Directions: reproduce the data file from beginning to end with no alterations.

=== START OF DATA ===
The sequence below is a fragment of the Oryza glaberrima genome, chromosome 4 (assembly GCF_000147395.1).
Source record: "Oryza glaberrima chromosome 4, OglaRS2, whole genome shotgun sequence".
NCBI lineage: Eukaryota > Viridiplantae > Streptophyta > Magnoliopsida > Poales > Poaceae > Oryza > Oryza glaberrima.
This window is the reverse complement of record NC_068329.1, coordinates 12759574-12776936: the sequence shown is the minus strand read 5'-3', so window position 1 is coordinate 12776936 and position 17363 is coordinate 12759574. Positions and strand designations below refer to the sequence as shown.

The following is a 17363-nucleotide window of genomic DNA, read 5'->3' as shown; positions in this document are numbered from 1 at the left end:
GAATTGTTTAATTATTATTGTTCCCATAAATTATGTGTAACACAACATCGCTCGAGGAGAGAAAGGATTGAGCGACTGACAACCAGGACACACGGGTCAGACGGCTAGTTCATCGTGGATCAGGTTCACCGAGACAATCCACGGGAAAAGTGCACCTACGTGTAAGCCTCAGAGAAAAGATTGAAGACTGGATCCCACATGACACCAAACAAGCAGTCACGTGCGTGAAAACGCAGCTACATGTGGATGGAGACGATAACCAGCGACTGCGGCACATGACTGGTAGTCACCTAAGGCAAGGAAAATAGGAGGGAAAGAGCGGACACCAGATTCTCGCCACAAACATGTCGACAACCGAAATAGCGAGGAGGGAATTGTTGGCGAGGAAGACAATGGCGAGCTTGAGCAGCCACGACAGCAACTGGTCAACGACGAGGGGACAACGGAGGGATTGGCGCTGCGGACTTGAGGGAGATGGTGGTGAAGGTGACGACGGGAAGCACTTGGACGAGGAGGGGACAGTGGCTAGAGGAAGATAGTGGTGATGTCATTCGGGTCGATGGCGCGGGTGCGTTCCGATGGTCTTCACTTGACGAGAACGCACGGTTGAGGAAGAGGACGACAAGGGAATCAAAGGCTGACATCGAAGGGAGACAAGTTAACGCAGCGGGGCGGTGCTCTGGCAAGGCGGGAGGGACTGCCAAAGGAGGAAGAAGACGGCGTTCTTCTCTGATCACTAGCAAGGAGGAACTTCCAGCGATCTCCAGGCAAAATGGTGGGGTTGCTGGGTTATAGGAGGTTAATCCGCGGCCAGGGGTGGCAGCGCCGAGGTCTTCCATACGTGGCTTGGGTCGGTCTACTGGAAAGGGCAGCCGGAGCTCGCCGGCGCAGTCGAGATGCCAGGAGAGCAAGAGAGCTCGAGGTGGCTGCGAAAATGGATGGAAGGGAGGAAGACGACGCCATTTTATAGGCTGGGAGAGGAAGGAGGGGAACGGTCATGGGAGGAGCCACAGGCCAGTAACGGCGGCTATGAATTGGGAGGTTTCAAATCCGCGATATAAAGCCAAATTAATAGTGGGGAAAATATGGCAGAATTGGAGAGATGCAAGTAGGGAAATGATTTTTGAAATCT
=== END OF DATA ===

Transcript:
The sequence below is a fragment of the Oryza glaberrima genome, chromosome 4 (assembly GCF_000147395.1).
Source record: "Oryza glaberrima chromosome 4, OglaRS2, whole genome shotgun sequence".
NCBI lineage: Eukaryota > Viridiplantae > Streptophyta > Magnoliopsida > Poales > Poaceae > Oryza > Oryza glaberrima.
This window is the reverse complement of record NC_068329.1, coordinates 12759574-12776936: the sequence shown is the minus strand read 5'-3', so window position 1 is coordinate 12776936 and position 17363 is coordinate 12759574. Positions and strand designations below refer to the sequence as shown.

The following is a 17363-nucleotide window of genomic DNA, read 5'->3' as shown; positions in this document are numbered from 1 at the left end:
GAATTGTTTAATTATTATTGTTCCCATAAATTATGTGTAACACAACATCGCTCGAGGAGAGAAAGGATTGAGCGACTGACAACCAGGACACACGGGTCAGACGGCTAGTTCATCGTGGATCAGGTTCACCGAGACAATCCACGGGAAAAGTGCACCTACGTGTAAGCCTCAGAGAAAAGATTGAAGACTGGATCCCACATGACACCAAACAAGCAGTCACGTGCGTGAAAACGCAGCTACATGTGGATGGAGACGATAACCAGCGACTGCGGCACATGACTGGTAGTCACCTAAGGCAAGGAAAATAGGAGGGAAAGAGCGGACACCAGATTCTCGCCACAAACATGTCGACAACCGAAATAGCGAGGAGGGAATTGTTGGCGAGGAAGACAATGGCGAGCTTGAGCAGCCACGACAGCAACTGGTCAACGACGAGGGGACAACGGAGGGATTGGCGCTGCGGACTTGAGGGAGATGGTGGTGAAGGTGACGACGGGAAGCACTTGGACGAGGAGGGGACAGTGGCTAGAGGAAGATAGTGGTGATGTCATTCGGGTCGATGGCGCGGGTGCGTTCCGATGGTCTTCACTTGACGAGAACGCACGGTTGAGGAAGAGGACGACAAGGGAATCAAAGGCTGACATCGAAGGGAGACAAGTTAACGCAGCGGGGCGGTGCTCTGGCAAGGCGGGAGGGACTGCCAAAGGAGGAAGAAGACGGCGTTCTTCTCTGATCACTAGCAAGGAGGAACTTCCAGCGATCTCCAGGCAAAATGGTGGGGTTGCTGGGTTATAGGAGGTTAATCCGCGGCCAGGGGTGGCAGCGCCGAGGTCTTCCATACGTGGCTTGGGTCGGTCTACTGGAAAGGGCAGCCGGAGCTCGCCGGCGCAGTCGAGATGCCAGGAGAGCAAGAGAGCTCGAGGTGGCTGCGAAAATGGATGGAAGGGAGGAAGACGACGCCATTTTATAGGCTGGGAGAGGAAGGAGGGGAACGGTCATGGGAGGAGCCACAGGCCAGTAACGGCGGCTATGAATTGGGAGGTTTCAAATCCGCGATATAAAGCCAAATTAATAGTGGGGAAAATATGGCAGAATTGGAGAGATGCAAGTAGGGAAATGATTTTTGAAATCT